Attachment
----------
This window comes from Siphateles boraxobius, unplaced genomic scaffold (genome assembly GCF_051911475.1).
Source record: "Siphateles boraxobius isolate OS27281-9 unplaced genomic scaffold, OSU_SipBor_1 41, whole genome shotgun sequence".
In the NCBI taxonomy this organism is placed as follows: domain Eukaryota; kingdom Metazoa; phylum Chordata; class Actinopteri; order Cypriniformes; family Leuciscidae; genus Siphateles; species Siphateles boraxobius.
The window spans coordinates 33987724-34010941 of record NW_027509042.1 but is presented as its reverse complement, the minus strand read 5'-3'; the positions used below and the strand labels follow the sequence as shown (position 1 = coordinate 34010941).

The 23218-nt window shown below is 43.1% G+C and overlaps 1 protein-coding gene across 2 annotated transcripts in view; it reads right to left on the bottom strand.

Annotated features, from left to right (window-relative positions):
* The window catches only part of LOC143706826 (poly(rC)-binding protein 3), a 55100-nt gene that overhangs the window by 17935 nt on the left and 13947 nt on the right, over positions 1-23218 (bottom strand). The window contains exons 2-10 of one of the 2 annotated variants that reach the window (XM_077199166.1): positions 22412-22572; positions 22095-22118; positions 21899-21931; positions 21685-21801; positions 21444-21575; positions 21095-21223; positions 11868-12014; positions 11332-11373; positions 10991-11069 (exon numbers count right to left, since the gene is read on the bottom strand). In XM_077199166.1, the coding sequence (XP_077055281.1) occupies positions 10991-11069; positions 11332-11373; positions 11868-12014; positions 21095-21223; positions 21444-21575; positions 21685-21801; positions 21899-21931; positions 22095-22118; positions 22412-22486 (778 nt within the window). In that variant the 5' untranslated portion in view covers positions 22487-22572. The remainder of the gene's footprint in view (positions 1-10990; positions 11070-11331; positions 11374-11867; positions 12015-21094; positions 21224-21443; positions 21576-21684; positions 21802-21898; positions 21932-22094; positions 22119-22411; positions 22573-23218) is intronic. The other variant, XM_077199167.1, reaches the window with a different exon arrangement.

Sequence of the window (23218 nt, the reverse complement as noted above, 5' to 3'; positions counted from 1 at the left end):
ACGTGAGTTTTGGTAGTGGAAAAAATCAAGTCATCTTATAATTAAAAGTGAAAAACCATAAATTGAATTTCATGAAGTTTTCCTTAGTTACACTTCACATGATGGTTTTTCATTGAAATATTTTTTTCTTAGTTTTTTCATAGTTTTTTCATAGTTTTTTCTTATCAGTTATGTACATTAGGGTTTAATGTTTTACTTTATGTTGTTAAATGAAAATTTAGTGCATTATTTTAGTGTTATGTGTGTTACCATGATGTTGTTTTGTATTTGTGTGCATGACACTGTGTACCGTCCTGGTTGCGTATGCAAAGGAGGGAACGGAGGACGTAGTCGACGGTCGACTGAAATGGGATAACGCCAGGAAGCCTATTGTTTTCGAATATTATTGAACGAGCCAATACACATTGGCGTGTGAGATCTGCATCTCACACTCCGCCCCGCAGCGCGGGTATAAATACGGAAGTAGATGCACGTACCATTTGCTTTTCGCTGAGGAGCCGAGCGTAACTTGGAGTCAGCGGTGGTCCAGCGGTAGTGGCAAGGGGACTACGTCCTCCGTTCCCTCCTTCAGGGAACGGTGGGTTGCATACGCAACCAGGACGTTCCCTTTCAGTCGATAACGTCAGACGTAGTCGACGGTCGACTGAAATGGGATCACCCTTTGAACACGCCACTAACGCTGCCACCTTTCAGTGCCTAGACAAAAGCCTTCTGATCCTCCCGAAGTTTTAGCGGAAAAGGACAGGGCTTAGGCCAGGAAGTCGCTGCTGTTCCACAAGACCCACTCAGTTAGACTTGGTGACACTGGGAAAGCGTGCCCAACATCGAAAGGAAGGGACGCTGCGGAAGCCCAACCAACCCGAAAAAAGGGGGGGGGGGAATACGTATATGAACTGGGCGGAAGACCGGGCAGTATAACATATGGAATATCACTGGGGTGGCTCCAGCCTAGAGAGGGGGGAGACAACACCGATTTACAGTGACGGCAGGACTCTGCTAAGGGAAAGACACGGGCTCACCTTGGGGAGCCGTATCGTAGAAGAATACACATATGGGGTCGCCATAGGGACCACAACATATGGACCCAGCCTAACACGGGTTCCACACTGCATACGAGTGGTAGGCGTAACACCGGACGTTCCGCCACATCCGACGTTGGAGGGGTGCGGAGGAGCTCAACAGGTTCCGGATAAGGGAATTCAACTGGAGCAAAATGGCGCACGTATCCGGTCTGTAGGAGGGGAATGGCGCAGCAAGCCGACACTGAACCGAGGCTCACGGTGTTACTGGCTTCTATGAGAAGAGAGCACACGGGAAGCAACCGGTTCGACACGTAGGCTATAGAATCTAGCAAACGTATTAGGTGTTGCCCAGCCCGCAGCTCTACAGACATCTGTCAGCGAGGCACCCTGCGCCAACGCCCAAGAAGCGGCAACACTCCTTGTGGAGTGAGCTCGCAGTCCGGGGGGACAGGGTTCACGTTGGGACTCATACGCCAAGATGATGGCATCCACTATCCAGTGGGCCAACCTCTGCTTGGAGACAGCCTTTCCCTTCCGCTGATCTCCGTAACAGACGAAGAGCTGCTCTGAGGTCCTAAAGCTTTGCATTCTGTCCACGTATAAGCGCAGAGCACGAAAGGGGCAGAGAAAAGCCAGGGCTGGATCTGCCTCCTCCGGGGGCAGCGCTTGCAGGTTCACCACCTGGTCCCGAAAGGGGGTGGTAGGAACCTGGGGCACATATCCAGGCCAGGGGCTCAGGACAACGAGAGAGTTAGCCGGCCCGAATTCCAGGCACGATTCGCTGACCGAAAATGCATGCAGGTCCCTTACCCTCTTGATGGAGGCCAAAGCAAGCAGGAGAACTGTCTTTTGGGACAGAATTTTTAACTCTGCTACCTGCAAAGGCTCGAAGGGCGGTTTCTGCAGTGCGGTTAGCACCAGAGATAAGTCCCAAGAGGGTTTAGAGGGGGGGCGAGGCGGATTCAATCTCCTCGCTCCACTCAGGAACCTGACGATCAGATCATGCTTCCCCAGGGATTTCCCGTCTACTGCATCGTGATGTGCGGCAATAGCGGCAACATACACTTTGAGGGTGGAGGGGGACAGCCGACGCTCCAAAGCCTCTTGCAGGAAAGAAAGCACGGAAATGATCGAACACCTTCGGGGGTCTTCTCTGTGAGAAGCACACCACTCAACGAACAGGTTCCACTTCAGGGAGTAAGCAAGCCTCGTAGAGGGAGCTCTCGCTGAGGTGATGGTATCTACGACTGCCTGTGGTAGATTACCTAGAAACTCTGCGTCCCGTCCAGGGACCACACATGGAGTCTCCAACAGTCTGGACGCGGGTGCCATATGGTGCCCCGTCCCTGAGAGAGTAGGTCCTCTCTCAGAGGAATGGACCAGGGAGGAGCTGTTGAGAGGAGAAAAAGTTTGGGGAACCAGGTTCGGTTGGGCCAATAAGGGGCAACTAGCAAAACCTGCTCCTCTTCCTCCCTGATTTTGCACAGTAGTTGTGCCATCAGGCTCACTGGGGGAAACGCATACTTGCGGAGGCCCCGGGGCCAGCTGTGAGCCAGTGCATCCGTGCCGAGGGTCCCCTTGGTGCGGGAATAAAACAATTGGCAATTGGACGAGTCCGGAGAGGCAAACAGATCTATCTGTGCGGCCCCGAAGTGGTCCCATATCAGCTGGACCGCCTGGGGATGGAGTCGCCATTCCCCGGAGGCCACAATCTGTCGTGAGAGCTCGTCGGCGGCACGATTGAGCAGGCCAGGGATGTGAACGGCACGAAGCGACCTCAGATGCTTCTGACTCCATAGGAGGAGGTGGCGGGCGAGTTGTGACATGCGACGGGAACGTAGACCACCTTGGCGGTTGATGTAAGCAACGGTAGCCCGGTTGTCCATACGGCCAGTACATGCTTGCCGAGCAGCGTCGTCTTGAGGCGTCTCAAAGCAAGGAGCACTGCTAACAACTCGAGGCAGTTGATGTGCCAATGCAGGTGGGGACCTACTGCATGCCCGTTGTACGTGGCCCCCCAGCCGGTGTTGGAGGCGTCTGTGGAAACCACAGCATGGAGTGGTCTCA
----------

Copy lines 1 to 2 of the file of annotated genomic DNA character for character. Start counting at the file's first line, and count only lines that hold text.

This window comes from Siphateles boraxobius, unplaced genomic scaffold (genome assembly GCF_051911475.1).
Source record: "Siphateles boraxobius isolate OS27281-9 unplaced genomic scaffold, OSU_SipBor_1 41, whole genome shotgun sequence".